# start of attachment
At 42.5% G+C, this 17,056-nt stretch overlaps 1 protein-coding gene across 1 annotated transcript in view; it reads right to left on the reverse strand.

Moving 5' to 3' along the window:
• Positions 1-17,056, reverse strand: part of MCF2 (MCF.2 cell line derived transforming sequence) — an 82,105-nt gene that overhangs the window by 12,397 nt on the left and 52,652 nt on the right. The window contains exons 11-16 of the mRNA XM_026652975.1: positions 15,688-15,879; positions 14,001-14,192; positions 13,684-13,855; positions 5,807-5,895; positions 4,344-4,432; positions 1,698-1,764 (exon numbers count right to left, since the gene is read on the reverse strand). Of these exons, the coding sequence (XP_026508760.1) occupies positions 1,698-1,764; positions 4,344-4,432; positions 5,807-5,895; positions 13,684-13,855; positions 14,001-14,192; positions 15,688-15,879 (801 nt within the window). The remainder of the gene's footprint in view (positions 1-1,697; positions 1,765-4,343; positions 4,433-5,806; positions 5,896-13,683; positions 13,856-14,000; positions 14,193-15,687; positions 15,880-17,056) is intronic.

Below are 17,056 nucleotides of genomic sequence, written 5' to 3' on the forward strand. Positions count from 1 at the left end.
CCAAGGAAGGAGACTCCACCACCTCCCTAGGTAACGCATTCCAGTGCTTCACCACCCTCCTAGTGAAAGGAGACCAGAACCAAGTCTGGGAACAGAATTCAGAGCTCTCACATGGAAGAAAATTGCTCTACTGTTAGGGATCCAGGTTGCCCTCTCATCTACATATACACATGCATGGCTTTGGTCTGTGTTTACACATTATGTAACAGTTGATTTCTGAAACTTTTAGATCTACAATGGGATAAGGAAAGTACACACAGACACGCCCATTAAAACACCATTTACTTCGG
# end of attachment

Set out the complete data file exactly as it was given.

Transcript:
At 42.5% G+C, this 17,056-nt stretch overlaps 1 protein-coding gene across 1 annotated transcript in view; it reads right to left on the reverse strand.

Moving 5' to 3' along the window:
• Positions 1-17,056, reverse strand: part of MCF2 (MCF.2 cell line derived transforming sequence) — an 82,105-nt gene that overhangs the window by 12,397 nt on the left and 52,652 nt on the right. The window contains exons 11-16 of the mRNA XM_026652975.1: positions 15,688-15,879; positions 14,001-14,192; positions 13,684-13,855; positions 5,807-5,895; positions 4,344-4,432; positions 1,698-1,764 (exon numbers count right to left, since the gene is read on the reverse strand). Of these exons, the coding sequence (XP_026508760.1) occupies positions 1,698-1,764; positions 4,344-4,432; positions 5,807-5,895; positions 13,684-13,855; positions 14,001-14,192; positions 15,688-15,879 (801 nt within the window). The remainder of the gene's footprint in view (positions 1-1,697; positions 1,765-4,343; positions 4,433-5,806; positions 5,896-13,683; positions 13,856-14,000; positions 14,193-15,687; positions 15,880-17,056) is intronic.

Below are 17,056 nucleotides of genomic sequence, written 5' to 3' on the forward strand. Positions count from 1 at the left end.
CCAAGGAAGGAGACTCCACCACCTCCCTAGGTAACGCATTCCAGTGCTTCACCACCCTCCTAGTGAAAGGAGACCAGAACCAAGTCTGGGAACAGAATTCAGAGCTCTCACATGGAAGAAAATTGCTCTACTGTTAGGGATCCAGGTTGCCCTCTCATCTACATATACACATGCATGGCTTTGGTCTGTGTTTACACATTATGTAACAGTTGATTTCTGAAACTTTTAGATCTACAATGGGATAAGGAAAGTACACACAGACACGCCCATTAAAACACCATTTACTTCGG